Blood on the Coal – Part 2

Continued from Part 1 yesterday

The Story of the Auchinraith Pit Disaster, 1930

It was speedily realised that the explosion had been most serious and as people started arriving at the Pit, the arrival of the Lanarkshire Rescue Brigade confirmed the news as to how grave the matter was.

The men of the brigade are pictured arriving at Auchinraith Pit that day on Saturday 30th August 1930. They had come from Coatbridge to assist the rescue. Even by the time they quickly arrived, other local men had gone down into the pit to start the rescue themselves.

As this rescue brigade descended to join them just after 9am, Mr. A Stoker, the senior Inspector of the mines for the West of Scotland, accompanied by Mr. P.G. Doming arrived at the colliery, and were joined there by Mr. W.B. Small, general Secretary of the Lanarkshire Miners Union and other officials. These officials descended into the pit too and proceeded to the affected section, where an examination was made of the scene of the accident.

A rescue party member later told local press that one of the explosive firing devices was still in the hands of George Shorthouse’s dead body. Three of the dead men were severely burned, one being almost unrecognisable. The party had to use respirators and the situation was so volatile that doctors were unable to descend.

A member of the rescue party said that the pit in which the explosion happened suffered very little damage and fire and the force of the explosion killed the dead men. It is likely the dead men died quite instantaneously. When news of the pit disaster happened, off duty colliers from other pits, also rushed to the scene to volunteer their rescue services, but were advised to return home as only trained specialist equipment and rescuers would be permitted to enter the area.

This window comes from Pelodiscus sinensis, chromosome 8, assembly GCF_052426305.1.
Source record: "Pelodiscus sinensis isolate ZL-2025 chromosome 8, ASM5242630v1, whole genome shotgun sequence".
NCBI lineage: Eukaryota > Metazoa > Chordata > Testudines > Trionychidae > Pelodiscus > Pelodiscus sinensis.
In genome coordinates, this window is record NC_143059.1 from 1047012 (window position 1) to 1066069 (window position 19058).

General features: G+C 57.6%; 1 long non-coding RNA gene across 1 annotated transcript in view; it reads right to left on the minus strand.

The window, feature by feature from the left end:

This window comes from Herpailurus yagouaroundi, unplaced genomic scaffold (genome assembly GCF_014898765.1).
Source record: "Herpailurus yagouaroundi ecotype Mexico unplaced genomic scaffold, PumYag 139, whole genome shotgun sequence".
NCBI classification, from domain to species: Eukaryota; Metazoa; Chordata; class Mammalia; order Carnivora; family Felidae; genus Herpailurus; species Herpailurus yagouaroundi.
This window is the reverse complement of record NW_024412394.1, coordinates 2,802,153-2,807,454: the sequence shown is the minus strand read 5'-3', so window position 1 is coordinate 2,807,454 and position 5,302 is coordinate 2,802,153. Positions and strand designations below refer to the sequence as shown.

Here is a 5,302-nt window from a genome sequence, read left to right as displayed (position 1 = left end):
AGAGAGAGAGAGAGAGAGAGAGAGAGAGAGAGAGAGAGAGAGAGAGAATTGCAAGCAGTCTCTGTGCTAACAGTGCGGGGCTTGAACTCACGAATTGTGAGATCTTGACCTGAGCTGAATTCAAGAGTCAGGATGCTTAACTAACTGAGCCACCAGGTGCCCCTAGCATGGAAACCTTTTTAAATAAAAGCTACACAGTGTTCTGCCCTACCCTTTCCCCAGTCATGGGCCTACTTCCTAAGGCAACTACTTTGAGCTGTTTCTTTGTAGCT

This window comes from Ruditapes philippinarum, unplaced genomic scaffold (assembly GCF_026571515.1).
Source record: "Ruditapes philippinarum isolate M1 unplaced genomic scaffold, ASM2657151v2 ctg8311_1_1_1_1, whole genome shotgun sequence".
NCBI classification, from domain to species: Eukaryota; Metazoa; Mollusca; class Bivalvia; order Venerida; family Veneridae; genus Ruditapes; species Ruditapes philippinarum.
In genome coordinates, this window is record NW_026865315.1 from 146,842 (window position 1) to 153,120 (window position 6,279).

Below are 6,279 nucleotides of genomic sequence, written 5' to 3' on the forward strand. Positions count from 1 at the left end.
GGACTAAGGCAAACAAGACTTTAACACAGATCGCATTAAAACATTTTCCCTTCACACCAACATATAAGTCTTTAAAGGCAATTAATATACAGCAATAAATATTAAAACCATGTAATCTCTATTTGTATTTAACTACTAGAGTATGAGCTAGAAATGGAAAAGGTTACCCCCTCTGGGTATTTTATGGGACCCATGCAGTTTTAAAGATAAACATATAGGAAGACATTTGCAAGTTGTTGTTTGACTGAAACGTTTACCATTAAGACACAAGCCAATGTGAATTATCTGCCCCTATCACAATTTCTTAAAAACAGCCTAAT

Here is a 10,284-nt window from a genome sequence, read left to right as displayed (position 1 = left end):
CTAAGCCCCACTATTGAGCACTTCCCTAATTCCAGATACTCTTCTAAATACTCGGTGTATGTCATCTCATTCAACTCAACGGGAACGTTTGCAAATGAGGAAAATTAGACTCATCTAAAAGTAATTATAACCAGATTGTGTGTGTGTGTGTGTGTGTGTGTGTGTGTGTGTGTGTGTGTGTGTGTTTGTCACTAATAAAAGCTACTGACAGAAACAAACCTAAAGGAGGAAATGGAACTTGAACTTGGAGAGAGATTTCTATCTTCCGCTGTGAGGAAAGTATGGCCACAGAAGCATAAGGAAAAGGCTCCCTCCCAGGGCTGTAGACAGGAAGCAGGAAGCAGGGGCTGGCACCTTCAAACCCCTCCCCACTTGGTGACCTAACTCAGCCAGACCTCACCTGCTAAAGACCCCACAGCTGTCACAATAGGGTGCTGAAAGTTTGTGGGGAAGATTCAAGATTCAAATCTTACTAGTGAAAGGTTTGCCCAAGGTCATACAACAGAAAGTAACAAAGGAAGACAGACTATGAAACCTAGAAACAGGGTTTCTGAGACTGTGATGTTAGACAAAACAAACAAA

When a rescue party of 12 young, but able men arrived promptly at the miners, they found to their horrors, amongst the group of huddled men, five of them were laying face down, with blankets over their bodies. Three of the men were practically unrecognisable from the fire injuries.

Whilst the Inspectors worked out what had happened, the rescue party continued throughout that morning all around them and it wasn’t long before bodies started to be brought up.

Continued tomorrow in Part 3

1 Comment

Add a Comment
  1. Amazing, comparing with the pit disaster here in NZ just a few years ago when ‘Health and Safety” disallowed people to go into the pit to rescue anyone, still to this day families bereft at 29 of their loved ones who may have been saved were not. What a contrast! And how brave of those men to go in after their co-workers in 1930.

Leave a Reply